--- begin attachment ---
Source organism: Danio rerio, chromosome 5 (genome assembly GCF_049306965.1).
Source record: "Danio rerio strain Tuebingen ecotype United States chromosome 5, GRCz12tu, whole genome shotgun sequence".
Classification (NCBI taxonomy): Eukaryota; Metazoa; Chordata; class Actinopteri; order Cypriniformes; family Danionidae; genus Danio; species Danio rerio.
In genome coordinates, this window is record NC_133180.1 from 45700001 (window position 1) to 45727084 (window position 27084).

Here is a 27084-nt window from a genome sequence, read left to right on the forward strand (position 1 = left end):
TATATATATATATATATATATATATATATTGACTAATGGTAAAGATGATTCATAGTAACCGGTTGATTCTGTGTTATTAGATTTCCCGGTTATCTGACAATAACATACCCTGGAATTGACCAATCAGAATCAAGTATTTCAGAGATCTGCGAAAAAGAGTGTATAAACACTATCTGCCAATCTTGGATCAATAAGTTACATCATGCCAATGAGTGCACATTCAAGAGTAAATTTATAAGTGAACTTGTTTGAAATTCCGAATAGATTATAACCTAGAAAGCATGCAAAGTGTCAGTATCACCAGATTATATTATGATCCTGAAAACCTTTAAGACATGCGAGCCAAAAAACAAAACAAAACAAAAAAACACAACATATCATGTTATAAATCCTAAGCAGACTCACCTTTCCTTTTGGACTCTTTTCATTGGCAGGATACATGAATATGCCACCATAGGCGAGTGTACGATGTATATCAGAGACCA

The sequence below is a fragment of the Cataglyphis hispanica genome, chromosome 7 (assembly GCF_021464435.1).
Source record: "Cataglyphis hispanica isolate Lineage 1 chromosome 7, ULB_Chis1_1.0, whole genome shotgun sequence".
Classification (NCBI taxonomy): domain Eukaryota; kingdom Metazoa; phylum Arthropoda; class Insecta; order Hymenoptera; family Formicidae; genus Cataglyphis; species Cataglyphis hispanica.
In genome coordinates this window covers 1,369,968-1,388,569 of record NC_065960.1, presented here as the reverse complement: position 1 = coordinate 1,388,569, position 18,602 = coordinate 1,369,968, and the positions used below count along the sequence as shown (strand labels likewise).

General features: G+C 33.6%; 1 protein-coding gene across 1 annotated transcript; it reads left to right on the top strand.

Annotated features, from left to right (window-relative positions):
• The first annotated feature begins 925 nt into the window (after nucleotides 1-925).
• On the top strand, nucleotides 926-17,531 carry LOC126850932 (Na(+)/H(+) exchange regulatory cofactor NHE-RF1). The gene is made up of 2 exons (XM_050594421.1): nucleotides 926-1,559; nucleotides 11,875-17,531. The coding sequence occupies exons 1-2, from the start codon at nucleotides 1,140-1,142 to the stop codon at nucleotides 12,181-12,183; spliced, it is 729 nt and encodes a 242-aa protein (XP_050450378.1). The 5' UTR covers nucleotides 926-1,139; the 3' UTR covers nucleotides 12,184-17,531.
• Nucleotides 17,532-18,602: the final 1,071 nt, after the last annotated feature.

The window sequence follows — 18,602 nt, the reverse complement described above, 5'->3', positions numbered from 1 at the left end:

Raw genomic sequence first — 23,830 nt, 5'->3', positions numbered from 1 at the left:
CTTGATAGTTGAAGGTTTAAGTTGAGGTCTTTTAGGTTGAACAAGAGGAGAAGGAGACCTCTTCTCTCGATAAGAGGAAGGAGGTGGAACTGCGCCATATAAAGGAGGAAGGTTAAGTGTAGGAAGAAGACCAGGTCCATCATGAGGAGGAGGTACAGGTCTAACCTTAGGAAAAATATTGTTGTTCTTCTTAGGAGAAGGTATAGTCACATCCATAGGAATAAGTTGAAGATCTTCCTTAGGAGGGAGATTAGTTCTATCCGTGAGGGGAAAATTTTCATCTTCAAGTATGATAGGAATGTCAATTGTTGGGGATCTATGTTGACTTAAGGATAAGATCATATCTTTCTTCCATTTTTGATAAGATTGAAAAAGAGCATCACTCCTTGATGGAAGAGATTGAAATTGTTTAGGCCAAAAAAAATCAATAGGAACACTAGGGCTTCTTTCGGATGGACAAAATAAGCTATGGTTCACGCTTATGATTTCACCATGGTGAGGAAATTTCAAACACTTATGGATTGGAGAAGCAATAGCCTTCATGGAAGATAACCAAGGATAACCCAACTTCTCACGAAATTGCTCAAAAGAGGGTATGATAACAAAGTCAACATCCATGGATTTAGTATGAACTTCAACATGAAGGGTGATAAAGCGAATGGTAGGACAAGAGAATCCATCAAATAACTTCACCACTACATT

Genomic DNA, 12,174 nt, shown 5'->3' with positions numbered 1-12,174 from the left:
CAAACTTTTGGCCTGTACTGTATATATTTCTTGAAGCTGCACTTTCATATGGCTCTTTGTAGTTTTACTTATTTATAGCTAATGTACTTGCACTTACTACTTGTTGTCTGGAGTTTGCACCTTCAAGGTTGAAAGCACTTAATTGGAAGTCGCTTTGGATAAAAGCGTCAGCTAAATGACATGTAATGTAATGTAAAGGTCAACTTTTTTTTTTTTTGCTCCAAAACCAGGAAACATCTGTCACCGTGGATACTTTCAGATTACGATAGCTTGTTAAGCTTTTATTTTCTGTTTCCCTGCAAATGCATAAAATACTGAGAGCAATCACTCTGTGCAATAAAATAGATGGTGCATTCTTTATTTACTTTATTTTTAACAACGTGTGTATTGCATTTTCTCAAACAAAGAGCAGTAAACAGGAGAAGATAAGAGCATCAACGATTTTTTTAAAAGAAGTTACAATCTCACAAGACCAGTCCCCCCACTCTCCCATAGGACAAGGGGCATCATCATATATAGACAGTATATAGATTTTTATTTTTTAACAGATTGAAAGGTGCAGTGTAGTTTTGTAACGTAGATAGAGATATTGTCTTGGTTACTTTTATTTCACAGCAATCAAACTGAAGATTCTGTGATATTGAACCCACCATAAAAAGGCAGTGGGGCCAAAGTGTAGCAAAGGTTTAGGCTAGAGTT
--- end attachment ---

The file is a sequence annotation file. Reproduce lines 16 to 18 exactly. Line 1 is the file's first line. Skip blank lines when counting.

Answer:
The window sequence follows — 18,602 nt, the reverse complement described above, 5'->3', positions numbered from 1 at the left end:

Raw genomic sequence first — 23,830 nt, 5'->3', positions numbered from 1 at the left:
CTTGATAGTTGAAGGTTTAAGTTGAGGTCTTTTAGGTTGAACAAGAGGAGAAGGAGACCTCTTCTCTCGATAAGAGGAAGGAGGTGGAACTGCGCCATATAAAGGAGGAAGGTTAAGTGTAGGAAGAAGACCAGGTCCATCATGAGGAGGAGGTACAGGTCTAACCTTAGGAAAAATATTGTTGTTCTTCTTAGGAGAAGGTATAGTCACATCCATAGGAATAAGTTGAAGATCTTCCTTAGGAGGGAGATTAGTTCTATCCGTGAGGGGAAAATTTTCATCTTCAAGTATGATAGGAATGTCAATTGTTGGGGATCTATGTTGACTTAAGGATAAGATCATATCTTTCTTCCATTTTTGATAAGATTGAAAAAGAGCATCACTCCTTGATGGAAGAGATTGAAATTGTTTAGGCCAAAAAAAATCAATAGGAACACTAGGGCTTCTTTCGGATGGACAAAATAAGCTATGGTTCACGCTTATGATTTCACCATGGTGAGGAAATTTCAAACACTTATGGATTGGAGAAGCAATAGCCTTCATGGAAGATAACCAAGGATAACCCAACTTCTCACGAAATTGCTCAAAAGAGGGTATGATAACAAAGTCAACATCCATGGATTTAGTATGAACTTCAACATGAAGGGTGATAAAGCGAATGGTAGGACAAGAGAATCCATCAAATAACTTCACCACTACATT